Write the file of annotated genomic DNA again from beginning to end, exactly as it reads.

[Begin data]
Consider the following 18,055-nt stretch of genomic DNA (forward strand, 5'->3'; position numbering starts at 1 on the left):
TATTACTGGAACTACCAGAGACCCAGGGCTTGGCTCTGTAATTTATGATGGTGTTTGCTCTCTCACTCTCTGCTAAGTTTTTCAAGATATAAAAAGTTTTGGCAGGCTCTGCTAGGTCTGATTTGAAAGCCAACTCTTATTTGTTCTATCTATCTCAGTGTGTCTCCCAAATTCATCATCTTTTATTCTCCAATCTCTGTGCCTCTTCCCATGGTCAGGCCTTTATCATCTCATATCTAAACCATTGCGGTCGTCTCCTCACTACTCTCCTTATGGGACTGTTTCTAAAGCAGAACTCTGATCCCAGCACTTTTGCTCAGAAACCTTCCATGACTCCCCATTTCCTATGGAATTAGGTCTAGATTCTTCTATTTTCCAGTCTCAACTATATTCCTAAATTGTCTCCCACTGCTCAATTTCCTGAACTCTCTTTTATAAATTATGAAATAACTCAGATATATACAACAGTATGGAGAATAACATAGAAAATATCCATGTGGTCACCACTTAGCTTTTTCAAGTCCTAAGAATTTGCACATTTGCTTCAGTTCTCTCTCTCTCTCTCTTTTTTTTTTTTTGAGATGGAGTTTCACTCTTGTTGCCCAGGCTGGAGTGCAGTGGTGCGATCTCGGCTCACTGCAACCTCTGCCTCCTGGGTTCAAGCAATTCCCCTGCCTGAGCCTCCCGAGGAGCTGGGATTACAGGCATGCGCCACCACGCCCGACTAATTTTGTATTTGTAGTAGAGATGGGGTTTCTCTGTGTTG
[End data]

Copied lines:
Consider the following 18,055-nt stretch of genomic DNA (forward strand, 5'->3'; position numbering starts at 1 on the left):
TATTACTGGAACTACCAGAGACCCAGGGCTTGGCTCTGTAATTTATGATGGTGTTTGCTCTCTCACTCTCTGCTAAGTTTTTCAAGATATAAAAAGTTTTGGCAGGCTCTGCTAGGTCTGATTTGAAAGCCAACTCTTATTTGTTCTATCTATCTCAGTGTGTCTCCCAAATTCATCATCTTTTATTCTCCAATCTCTGTGCCTCTTCCCATGGTCAGGCCTTTATCATCTCATATCTAAACCATTGCGGTCGTCTCCTCACTACTCTCCTTATGGGACTGTTTCTAAAGCAGAACTCTGATCCCAGCACTTTTGCTCAGAAACCTTCCATGACTCCCCATTTCCTATGGAATTAGGTCTAGATTCTTCTATTTTCCAGTCTCAACTATATTCCTAAATTGTCTCCCACTGCTCAATTTCCTGAACTCTCTTTTATAAATTATGAAATAACTCAGATATATACAACAGTATGGAGAATAACATAGAAAATATCCATGTGGTCACCACTTAGCTTTTTCAAGTCCTAAGAATTTGCACATTTGCTTCAGTTCTCTCTCTCTCTCTCTTTTTTTTTTTTTGAGATGGAGTTTCACTCTTGTTGCCCAGGCTGGAGTGCAGTGGTGCGATCTCGGCTCACTGCAACCTCTGCCTCCTGGGTTCAAGCAATTCCCCTGCCTGAGCCTCCCGAGGAGCTGGGATTACAGGCATGCGCCACCACGCCCGACTAATTTTGTATTTGTAGTAGAGATGGGGTTTCTCTGTGTTG